Even though I mentioned how the small page count affects the story and it’s developments, Waid still makes the most of the real estate he’s allotted, adding in several personal layers to the character of The Plutonian. As his former teammates work diligently to uncover anything to help them defeat their new foe, we learn plenty of interesting things about The Plutonian just as these characters learn them as well. It works to great effect to have these former allies discovering these new things about the Plutonian as you do, partially because it hammers home how woefully unprepared they all were for his sudden turn and to a greater effect it immerses you because of how surprising the information is to not only these fictional characters but to you as a reader as well. Waid takes time to chip away at a few of the mysteries surrounding the Plutonian, with the largest amount of focus falling on his girlfriend and the personal life they shared together. As these former allies dig deeper they discover his alias but also learn about the latent darkness that has always laid within him. What’s so chilling about The Plutonian’s character is how calm he is whilst being evil. A man who has supposedly spent years being the world’s greatest superhero and saving countless lives is disturbingly cold when it comes to having any sort of empathy. The Plutonian enacts terrible crimes and sickening deeds with this bluntness to his voice that is sure to chill you to your bone. Off the top of my head I can think of at least one moment per issue where he doesn’t scream or yell or declare his evil plans. He just does them and any words he states have this emptiness to them, this lack of compassion that you’d expect to see from a serial killer instead of a superhero. The devious mind of The Plutonian is seemingly always at work as you delve further into the story, being calculated and deliberate with every word he chooses to speak.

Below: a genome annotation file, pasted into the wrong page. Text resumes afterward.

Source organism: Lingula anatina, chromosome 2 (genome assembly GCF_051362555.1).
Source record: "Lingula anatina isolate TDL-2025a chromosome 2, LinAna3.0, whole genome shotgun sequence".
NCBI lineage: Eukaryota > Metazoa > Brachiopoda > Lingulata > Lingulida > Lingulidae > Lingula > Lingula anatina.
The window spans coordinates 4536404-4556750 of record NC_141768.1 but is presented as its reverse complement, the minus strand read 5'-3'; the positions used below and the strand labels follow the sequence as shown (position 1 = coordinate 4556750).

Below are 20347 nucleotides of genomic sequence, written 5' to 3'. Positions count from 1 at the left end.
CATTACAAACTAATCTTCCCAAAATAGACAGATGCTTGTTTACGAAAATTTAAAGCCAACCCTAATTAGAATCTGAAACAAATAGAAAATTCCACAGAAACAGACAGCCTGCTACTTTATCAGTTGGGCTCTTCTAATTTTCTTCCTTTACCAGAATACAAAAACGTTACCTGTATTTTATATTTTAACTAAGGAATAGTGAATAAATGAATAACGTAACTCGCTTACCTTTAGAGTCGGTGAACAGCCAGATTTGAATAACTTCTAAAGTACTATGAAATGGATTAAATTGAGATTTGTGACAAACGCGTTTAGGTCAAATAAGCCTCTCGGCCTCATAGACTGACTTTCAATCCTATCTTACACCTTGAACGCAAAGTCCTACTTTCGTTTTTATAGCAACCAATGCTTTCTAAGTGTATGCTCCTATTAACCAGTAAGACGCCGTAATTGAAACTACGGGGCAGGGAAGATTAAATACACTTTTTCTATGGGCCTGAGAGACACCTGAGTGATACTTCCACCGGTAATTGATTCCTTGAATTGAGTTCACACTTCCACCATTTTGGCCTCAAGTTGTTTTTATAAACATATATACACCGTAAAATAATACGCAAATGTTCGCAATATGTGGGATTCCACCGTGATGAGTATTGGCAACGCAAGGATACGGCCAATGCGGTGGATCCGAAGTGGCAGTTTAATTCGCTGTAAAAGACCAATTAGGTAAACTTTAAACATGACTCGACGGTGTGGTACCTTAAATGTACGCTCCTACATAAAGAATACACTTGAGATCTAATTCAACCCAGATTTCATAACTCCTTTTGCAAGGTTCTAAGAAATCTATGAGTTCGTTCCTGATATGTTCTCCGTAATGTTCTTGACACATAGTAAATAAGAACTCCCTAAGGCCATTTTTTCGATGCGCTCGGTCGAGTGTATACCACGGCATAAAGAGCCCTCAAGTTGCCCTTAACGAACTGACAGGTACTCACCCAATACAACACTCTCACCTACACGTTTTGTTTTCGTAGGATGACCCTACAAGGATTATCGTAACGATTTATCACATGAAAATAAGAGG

Collects: Irredeemable #1-4
Best Character: The Plutonian
Best Line Of Dialogue/Caption: “Choose ten.”- The Plutonian
Best Scene/Moment: The Plutonian provides a test for his greatest villains – Issue 3
Best Issue: Issue 4. It’s hard to pick the best issue out of the four present in the first volume. Each issue is packed with awful moments (and I mean that in a positive way as that’s largely what Waid is trying to achieve, awful moments from an amazing hero) but issue 4 takes the brutal piece of the cake, chucks it against the ground, runs over it with a lawnmower, and then laughs while it watches as you try to you pick it up. If Superman ever did anything like what the Plutonian does in this issue the world would surely riot. But with this issue of Irredeemable you just watch in horror, believing that no hero should ever do what The Plutonian does. It’s a sick, shocking issue that is only heightened by the cold demeanor of our hero turned villain
Why You Should Read It: Irredeemable manages to subvert the superhero genre in ways that have been done before but never to this compelling of a degree. Waid takes a character that should be a Superman knock off and quickly makes you forget that he’s fulfilling that character archetype because of how villainous he makes him. You see “heroes gone bad” stories all the time. Spidey got a brain swap, Hal Jordan went insane, even Tony Stark is inverted nowadays but you know all those heroes go back at one point or another and they will be redeemed somehow. With Irredeemable there is no going back because at the core of the story is the question “How far must a hero go to become Irredeemable?”. Mark Waid gets off to a great start in answering that question here in this first volume.